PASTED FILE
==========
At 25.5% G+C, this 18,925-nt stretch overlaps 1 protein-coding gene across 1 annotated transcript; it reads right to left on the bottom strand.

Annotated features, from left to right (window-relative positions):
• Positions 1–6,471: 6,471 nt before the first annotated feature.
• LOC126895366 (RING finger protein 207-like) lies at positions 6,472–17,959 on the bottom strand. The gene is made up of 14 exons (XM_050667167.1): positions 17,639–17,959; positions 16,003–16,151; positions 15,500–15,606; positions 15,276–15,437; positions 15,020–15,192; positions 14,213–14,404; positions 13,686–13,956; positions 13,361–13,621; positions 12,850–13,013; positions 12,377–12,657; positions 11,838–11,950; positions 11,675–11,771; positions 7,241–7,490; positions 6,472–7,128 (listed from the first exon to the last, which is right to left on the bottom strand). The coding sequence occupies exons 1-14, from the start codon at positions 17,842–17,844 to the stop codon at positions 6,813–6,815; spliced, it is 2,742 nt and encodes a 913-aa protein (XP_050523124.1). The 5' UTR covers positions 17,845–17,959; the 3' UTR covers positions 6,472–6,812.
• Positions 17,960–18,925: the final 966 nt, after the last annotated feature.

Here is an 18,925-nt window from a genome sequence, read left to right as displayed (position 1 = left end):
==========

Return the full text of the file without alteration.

At 25.5% G+C, this 18,925-nt stretch overlaps 1 protein-coding gene across 1 annotated transcript; it reads right to left on the bottom strand.

Annotated features, from left to right (window-relative positions):
• Positions 1–6,471: 6,471 nt before the first annotated feature.
• LOC126895366 (RING finger protein 207-like) lies at positions 6,472–17,959 on the bottom strand. The gene is made up of 14 exons (XM_050667167.1): positions 17,639–17,959; positions 16,003–16,151; positions 15,500–15,606; positions 15,276–15,437; positions 15,020–15,192; positions 14,213–14,404; positions 13,686–13,956; positions 13,361–13,621; positions 12,850–13,013; positions 12,377–12,657; positions 11,838–11,950; positions 11,675–11,771; positions 7,241–7,490; positions 6,472–7,128 (listed from the first exon to the last, which is right to left on the bottom strand). The coding sequence occupies exons 1-14, from the start codon at positions 17,842–17,844 to the stop codon at positions 6,813–6,815; spliced, it is 2,742 nt and encodes a 913-aa protein (XP_050523124.1). The 5' UTR covers positions 17,845–17,959; the 3' UTR covers positions 6,472–6,812.
• Positions 17,960–18,925: the final 966 nt, after the last annotated feature.

Here is an 18,925-nt window from a genome sequence, read left to right as displayed (position 1 = left end):